Speech Therapy Homework Ideas for the Busy Teletherapist
As a Speech-Language Pathologist, you're no stranger to a mile-long to-do list. Between scheduling, planning, doing, and documenting teletherapy sessions and evaluations, SLPs are stretched pretty thin. It's no wonder that providing homework activities for students gets the occasional push to the back burner.
But at the same time, we know that involving parents in therapy, generalizing to other environments, and encouraging consistent practice throughout a student's week are all important to speech and language progress. So what are some realistic ideas to help you systematize the whole homework-sending process?
While teletherapy may sometimes feel like an additional barrier to sending regular homework to your students, I have found the opposite. Assigning homework digitally is actually way simpler than making a bunch of copies, trying to remember to hand them out to students, and hoping that by some miracle they make it home and out of backpacks during the intended week.
Read on for some ways to let technology work for you (and not against you) to provide quality homework for your speech therapy caseload this year.
Take and Send a Screenshot.
One of the simplest ways that I help students continue their practice at home is just by sending the remainder of an activity from that day's therapy that we didn't finish. At the end of a speech therapy session, I use the snipping tool on my computer to take a screenshot of the PDF activity that we worked on, and send it to the student.
The student can then complete the rest of the page by printing it or annotating it digitally (using a program such as Jamboard). And as a bonus, the student can use the screenshot to explain what we worked on in the session to a parent or caregiver.
Send a Boom Cards Deck.
Boom Learning makes life as a teletherapist easier in so many ways, and homework provision is definitely one of them! The platform has a few different options for allowing students to play decks on their own at home.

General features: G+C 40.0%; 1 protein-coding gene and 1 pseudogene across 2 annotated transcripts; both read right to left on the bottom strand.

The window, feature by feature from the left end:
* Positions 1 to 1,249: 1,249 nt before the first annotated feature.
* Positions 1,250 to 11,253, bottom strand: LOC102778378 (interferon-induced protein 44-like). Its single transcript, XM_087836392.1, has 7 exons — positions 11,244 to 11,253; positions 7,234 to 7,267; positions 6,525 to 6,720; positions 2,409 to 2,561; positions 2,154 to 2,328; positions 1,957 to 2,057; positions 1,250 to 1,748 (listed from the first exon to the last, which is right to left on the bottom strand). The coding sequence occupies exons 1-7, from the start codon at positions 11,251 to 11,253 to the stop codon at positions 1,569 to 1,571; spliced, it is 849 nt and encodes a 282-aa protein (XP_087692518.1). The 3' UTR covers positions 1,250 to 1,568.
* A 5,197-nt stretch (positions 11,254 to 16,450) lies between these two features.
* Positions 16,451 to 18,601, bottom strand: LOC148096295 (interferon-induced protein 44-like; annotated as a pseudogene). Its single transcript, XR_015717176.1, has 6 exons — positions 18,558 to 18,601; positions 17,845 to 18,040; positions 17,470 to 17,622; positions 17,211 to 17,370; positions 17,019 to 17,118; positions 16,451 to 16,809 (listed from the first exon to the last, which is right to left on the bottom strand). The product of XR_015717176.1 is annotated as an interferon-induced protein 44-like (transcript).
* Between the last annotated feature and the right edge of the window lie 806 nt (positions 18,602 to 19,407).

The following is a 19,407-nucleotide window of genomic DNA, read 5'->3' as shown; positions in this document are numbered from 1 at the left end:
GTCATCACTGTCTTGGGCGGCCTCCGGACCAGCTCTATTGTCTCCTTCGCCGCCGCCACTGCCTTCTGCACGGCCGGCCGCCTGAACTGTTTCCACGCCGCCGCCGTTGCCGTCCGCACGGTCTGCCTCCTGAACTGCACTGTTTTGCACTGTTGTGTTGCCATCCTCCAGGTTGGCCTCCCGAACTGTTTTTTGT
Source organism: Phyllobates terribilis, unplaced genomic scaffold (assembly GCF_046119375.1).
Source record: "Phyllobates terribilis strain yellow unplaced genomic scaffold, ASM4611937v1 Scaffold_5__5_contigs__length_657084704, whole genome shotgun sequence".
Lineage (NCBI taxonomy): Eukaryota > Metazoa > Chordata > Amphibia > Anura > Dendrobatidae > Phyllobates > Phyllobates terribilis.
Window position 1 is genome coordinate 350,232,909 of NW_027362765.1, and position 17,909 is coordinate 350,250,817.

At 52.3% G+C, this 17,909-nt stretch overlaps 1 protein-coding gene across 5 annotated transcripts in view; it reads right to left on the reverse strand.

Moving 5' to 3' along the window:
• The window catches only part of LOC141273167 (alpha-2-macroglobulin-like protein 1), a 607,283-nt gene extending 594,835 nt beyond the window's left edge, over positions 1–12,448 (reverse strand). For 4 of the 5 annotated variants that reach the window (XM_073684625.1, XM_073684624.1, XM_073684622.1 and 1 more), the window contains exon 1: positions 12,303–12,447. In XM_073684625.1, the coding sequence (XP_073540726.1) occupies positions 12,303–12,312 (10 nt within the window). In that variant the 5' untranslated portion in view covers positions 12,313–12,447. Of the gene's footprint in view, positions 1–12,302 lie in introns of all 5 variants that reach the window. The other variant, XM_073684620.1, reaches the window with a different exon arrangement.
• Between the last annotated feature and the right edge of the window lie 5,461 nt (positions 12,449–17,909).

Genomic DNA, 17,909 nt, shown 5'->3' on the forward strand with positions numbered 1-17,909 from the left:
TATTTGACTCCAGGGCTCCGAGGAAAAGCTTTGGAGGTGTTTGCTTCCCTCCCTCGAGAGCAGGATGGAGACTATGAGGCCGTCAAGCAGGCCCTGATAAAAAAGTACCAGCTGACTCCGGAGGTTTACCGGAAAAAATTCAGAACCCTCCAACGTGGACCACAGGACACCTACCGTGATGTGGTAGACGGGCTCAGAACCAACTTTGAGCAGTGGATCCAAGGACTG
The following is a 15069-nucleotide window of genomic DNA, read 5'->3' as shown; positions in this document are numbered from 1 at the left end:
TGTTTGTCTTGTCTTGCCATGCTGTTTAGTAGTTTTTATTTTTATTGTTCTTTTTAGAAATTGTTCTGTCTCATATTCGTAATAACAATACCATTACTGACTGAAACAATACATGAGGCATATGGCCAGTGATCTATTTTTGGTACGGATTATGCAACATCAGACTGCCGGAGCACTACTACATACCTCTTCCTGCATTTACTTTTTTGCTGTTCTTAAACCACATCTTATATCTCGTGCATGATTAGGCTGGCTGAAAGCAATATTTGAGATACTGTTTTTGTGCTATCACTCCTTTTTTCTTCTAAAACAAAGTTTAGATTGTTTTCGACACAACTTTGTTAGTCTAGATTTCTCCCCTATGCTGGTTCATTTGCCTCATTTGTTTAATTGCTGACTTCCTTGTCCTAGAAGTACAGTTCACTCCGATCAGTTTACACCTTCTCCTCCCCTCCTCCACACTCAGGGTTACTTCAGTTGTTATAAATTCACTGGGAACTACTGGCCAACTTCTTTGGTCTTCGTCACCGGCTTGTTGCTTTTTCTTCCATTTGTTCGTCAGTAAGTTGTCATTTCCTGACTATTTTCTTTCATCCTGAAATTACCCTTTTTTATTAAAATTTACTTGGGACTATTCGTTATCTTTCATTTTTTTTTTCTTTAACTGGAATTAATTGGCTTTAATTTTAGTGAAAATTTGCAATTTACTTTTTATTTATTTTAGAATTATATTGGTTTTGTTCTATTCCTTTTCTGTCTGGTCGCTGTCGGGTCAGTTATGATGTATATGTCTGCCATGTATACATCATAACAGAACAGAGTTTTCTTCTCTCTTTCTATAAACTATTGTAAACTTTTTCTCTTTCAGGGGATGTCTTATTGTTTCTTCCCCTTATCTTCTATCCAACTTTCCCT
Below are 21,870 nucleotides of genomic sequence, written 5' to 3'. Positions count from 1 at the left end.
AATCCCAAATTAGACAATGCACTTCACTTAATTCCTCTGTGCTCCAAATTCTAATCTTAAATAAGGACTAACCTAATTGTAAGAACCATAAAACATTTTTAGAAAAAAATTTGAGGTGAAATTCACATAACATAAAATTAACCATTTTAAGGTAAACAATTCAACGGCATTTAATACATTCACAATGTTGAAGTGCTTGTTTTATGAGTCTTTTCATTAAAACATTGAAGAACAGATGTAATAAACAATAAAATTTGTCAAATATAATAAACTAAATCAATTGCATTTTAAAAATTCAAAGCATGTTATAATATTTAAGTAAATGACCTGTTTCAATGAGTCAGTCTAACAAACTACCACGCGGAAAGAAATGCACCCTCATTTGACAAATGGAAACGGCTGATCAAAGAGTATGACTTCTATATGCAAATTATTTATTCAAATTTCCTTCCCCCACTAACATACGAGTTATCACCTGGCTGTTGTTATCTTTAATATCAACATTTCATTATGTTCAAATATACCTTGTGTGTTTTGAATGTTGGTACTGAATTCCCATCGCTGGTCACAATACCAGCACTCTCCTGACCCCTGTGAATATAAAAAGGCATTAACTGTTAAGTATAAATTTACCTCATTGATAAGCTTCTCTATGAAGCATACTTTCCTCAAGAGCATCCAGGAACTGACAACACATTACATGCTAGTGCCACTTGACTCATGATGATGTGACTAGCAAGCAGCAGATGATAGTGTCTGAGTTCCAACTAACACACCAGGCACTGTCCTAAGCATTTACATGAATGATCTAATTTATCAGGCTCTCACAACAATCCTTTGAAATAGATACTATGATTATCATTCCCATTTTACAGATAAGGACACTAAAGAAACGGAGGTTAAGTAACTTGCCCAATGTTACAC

In fact, there have been several times when I was doing a Boom Card activity with a student during a teletherapy session and was asked, "Can I play this at home?" Why as a matter of fact, yes, yes you can. During the last minute or so of therapy, I just send the deck using one of the three easy methods! Done and done.
Share files using Google Drive.
For schools using Google accounts or Google Classroom, sharing files with your students is easy peasy. Speech Sound Books are my favorite Google Slides activity to share with students because they perfectly transition from a therapy activity to homework practice. Share the link once, and build the book with your student. All. Year. Long.
Not only can Speech Sound Books be used in and outside of therapy, but each student has their own digital book of word targets that are meaningful for them. This assignment is so motivating. I mean, who doesn't want to take a picture of their dog for homework?
One quick note about this. While it is much easier to share files in Google Drive with people with a Google Account, it is possible to share with those who don't!
Link from a Virtual Classroom.
If you're already using a virtual speech therapy room, add links to homework (in addition to therapy) activities. You can link to Boom Card decks (as mentioned above) or any Google Drive activity. Utilizing your virtual classroom is a great way to streamline your planning and keep things organized with a familiar process.
Let's not forget the classic method of sending information. No, not snail mail. While e-mail might be a little more old school (which is funny, since e-mail barely existed when I was a student), sending homework in the form of a PDF attachment is probably the method that I use most often!
If a good ol' fashioned worksheet is what you're after, you can do that too! I tend to send one month's worth of activities at a time, especially for older students working on carryover and utilizing speech, language, and fluency strategies.
For example, calendars are so handy to target articulation and fluency carryover, language, or pragmatic skills. For busy families, a calendar hanging on the fridge is a quick reminder to get in a few minutes of practice throughout the week.
For younger students, these weekly practice sheets are a great way for students to consistently practice articulation, language, and social language goals at home.
Assign an IXL Skill.
You miiiiight already know how I feel about the IXL website, especially when it comes to language therapy. The icing on the cake is that you can assign the skills to your students. Similar to Boom Cards, there are a few ways to assign specific skills on the IXL website, so you can pick what works best for you!
Finding a way to send homework virtually may seem like a complicated task for SLPs coming from an in-person setting. But in reality, a few clicks makes it wayyyy simpler than dealing with a printer, copier, and/or a (physical) homework folder. 😆
Whether sending home practice activities to teletherapy students is one of those things you are already pretty consistent with, trying to figure out, or somewhere in between, these are a few ways to establish a homework-sending routine to last throughout the school year.... or summer break!